LibResilient CLI

LibResilient now has a large number of transport plugins, offering a lot of flexibility for website administrators. Some of these plugins rely on more than one way of making information available — for example dnslink-ipfs expects content to be published on IPFS, and the latest IPFS address to then be pushed to DNS.

How to push this information and data out was so far left to website administrators, creating a relatively large obstacle to LibResilient adoption. Now this might gradually start getting solved, thanks to lrcli, the LibResilient CLI.

The Problem

The big problem with creating a consistent CLI for a tool like LibResilient is that basically all relevant functionality is related to specific LibResilient plugins. Additionally, at least in case of some plugins there is more than one way to push the information where it needs to be for LibResilient to be able to make use of it.

Consider the alt-fetch plugin, which allows LibResilient to fetch content from alternative HTTPS endpoints. Can the lrcli make assumptions regarding how content should be pushed to them? Should FTP or SFTP be used? Or maybe some REST API needs to be used instead and PUT HTTPS requests need to be issued? Or perhaps it’s some kind of proprietary service that requires a specific proprietary protocol?

There is a growing number of plugins that might need some CLI functionality to make Libresilient easy to deploy when using them. And in case of many if not most of these plugins there are simply too many possible ways of pushing the information out for there to be a general CLI that implements all of them.

The Approach

The plugin-based approach seems to work well for LibResilient itself. It might work well for the CLI itself, then, as well. After all, the author of a plugin probably knows best what kind of tools might a website administrator need to properly push the content and any necessary additional information out for the plugin to be able to make use of it.

LibResilient CLI is built around a simple plugin architecture. It assumes a cli.js file in plugin’s main directory. The file should be a valid Deno module (lrcli is written for Deno JS runtime), and export an object that defines the name, description, version, and actions implemented by the plugin. Based on that, CLI knows how to run specific actions and interpret relevant command line arguments.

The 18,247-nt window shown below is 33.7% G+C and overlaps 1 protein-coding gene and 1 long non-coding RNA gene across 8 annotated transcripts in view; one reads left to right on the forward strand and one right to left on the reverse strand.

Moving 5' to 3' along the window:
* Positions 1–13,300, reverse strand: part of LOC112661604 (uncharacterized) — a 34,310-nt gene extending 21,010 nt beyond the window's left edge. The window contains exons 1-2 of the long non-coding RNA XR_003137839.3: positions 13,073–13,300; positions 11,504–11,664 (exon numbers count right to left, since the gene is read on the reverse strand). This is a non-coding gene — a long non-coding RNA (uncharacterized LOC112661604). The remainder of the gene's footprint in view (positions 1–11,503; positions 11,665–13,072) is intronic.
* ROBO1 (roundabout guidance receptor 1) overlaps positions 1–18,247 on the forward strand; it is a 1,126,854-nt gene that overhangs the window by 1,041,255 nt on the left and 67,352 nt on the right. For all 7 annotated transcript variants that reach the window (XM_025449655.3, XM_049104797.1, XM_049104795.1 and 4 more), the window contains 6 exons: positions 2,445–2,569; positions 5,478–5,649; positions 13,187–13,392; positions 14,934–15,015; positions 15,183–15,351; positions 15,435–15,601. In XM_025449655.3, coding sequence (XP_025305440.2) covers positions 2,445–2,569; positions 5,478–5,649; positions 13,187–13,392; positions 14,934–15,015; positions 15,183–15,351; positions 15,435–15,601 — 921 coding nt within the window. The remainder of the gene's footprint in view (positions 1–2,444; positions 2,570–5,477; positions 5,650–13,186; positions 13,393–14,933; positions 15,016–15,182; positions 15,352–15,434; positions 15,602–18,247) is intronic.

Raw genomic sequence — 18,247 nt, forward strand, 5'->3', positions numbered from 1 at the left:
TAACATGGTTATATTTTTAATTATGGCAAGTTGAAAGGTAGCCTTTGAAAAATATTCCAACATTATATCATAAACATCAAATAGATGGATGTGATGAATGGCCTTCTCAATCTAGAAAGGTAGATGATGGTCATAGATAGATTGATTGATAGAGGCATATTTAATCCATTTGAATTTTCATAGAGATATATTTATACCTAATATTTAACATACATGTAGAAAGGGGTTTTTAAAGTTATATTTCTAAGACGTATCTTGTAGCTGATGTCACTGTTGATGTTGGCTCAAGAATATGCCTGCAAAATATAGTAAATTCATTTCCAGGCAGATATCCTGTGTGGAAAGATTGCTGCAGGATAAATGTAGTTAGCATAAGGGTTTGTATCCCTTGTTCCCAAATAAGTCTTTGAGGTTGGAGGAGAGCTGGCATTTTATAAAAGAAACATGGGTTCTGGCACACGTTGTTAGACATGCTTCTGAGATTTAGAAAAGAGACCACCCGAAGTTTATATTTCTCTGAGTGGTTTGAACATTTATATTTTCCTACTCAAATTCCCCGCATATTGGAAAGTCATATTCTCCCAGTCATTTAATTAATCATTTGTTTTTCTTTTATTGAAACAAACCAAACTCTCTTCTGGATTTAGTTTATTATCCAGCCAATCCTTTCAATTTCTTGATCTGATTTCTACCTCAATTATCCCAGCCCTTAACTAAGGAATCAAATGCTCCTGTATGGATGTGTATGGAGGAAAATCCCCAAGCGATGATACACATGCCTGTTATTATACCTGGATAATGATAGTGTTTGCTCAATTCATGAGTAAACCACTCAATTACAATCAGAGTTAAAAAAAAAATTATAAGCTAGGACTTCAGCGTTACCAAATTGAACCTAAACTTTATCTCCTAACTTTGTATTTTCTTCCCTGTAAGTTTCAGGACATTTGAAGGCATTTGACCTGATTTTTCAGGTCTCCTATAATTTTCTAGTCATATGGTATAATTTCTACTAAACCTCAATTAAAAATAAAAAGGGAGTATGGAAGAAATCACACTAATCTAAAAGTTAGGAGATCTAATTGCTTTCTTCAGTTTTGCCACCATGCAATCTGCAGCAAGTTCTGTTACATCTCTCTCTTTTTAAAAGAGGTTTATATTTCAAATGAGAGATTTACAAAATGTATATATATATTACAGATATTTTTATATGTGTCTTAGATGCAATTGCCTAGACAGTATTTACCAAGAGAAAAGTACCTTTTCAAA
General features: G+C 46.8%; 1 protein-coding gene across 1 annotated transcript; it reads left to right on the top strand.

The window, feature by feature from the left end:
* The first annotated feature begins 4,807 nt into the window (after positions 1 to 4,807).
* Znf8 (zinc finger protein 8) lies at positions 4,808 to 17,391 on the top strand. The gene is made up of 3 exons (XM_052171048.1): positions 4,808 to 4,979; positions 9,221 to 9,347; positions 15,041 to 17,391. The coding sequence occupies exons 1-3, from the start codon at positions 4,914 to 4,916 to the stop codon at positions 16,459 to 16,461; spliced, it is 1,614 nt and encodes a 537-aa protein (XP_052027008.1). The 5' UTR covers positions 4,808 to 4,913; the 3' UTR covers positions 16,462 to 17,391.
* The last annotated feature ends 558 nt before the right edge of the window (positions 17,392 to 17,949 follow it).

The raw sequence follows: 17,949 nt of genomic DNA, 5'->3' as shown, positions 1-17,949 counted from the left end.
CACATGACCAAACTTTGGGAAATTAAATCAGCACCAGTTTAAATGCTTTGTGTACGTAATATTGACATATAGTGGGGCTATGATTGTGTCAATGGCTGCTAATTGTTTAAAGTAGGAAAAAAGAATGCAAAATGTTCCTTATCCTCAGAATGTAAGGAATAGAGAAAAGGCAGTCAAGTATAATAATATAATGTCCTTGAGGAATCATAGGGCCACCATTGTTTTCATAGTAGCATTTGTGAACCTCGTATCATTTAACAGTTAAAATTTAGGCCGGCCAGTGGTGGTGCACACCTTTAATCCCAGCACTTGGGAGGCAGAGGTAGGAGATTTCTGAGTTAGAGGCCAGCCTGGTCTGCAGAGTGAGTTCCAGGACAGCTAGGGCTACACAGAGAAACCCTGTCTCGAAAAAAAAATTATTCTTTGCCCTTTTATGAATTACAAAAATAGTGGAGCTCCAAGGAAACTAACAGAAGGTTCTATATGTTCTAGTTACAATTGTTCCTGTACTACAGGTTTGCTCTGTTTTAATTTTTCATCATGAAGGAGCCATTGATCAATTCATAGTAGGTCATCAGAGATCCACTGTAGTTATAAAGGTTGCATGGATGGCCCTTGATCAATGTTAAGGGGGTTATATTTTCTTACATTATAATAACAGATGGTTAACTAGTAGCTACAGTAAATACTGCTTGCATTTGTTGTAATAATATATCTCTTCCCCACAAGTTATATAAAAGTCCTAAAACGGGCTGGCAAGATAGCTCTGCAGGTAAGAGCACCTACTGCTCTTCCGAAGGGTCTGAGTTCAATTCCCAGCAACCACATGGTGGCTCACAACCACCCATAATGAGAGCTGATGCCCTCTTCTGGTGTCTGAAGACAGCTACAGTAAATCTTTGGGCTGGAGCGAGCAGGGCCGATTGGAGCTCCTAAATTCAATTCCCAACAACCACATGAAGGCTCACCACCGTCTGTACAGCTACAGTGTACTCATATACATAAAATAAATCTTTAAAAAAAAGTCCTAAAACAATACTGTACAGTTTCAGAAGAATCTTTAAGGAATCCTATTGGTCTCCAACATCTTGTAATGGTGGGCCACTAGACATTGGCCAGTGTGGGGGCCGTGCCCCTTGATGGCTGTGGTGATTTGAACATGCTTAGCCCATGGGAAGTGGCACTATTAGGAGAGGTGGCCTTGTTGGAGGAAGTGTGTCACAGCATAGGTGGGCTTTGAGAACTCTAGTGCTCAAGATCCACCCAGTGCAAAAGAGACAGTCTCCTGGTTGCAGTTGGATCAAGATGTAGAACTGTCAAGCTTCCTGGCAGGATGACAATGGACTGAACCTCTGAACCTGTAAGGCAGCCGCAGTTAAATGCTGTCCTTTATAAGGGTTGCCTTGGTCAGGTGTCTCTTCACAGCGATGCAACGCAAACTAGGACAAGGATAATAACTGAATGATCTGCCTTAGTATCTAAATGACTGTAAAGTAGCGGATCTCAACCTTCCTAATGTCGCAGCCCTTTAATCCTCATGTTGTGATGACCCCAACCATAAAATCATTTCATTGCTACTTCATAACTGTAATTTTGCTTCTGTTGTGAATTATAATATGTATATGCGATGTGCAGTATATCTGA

Here is a simple example for the basic-integrity plugin.

The Plan

With time, more plugins will gain a CLI component. For some of them — like the basic-integrity or signed-integrity, which already have it — CLI’s role is going to be limited to generate data locally, for use with other tools in the publishing pipeline. For other plugins — for example, IPFS-based transport plugins — it makes sense to implement actions that push content out, actually publishing it.

And in some cases, this will remain somewhat complicated. There are simply too many ways to push out content to a simple HTTPS endpoint, that are often also very specific to a given website, for them to all be implementable in a single LibResilient CLI plugin. Same is probably true for pushing out DNS updates required for DNSLink-based plugins. In such cases, most broadly used mechanisms will probably be implemented (FTP/SFTP for fetch-based plugins? DNS UPDATE for DNSLink-based plugins?), but anything fancier than that will have to be left to the website admin, who knows their infrastructure and how to distribute content on it.

Example Usage

When run, lrcli expects the name of the plugin to load, and tries to be helpful in guiding the user in how its usage:

$ cli/lrcli.js 

Command-line interface for LibResilient.

This script creates a common interface to CLI actions implemented by LibResilient plugins.

    lrcli.js [options] [plugin-name [plugin-options]]


    -h, --help [plugin-name]
        Print this message, if no plugin-name is given.
        If plugin-name is provided, print usage information of that plugin.

Plugin names are assumed to be sub-directories under plugins/ directory in LibResilient’s code directory:

$ cli/lrcli.js no-such-plugin

*** TypeError: Module not found "file:///home/user/Projects/libresilient/plugins/no-such-plugin/cli.js". ***

If plugin exists, usage information can be printed, based on data exported by the plugin’s cli.js module:

$ cli/lrcli.js basic-integrity

*** No action specified for plugin ***

CLI plugin:

Plugin Description:
    Verifying subresource integrity for resources fetched by other plugins.
    CLI used to generate subresource integrity hashes for provided files.
    lrcli.js [general-options] basic-integrity [plugin-action [action-options]]

General Options:

    -h, --help [plugin-name]
        Print this message, if no plugin-name is given.
        If plugin-name is provided, print usage information of that plugin.

Actions and Action Options:

    get-integrity [options...] <file...>
        calculate subresource integrity hashes for provided files

            paths of files to be processed

        --algorithm (default: SHA-256)
            SubtleCrypto.digest-compatible algorithm names to use when calculating digests (default: "SHA-256")

        --output (default: json)
            a string, defining output mode ('json' or 'text'; 'json' is default)

The plugin controls its output, but a good practice is to provide support at least for json and text when useful data is returned, to simplify integration into any other tools the website admin chooses to use in their deployment pipeline:

$ cli/lrcli.js basic-integrity get-integrity libresilient.js 

$ cli/lrcli.js basic-integrity get-integrity libresilient.js --output text
libresilient.js: sha256-UrkUn2KwKBQ93jS/pSd3Kt0/+9XkDT6Rj93jec/lOZY=